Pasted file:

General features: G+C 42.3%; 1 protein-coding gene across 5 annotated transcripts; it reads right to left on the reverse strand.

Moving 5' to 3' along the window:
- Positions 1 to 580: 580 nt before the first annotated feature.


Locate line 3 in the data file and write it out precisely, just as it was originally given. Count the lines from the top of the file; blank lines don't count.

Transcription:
- Positions 1 to 580: 580 nt before the first annotated feature.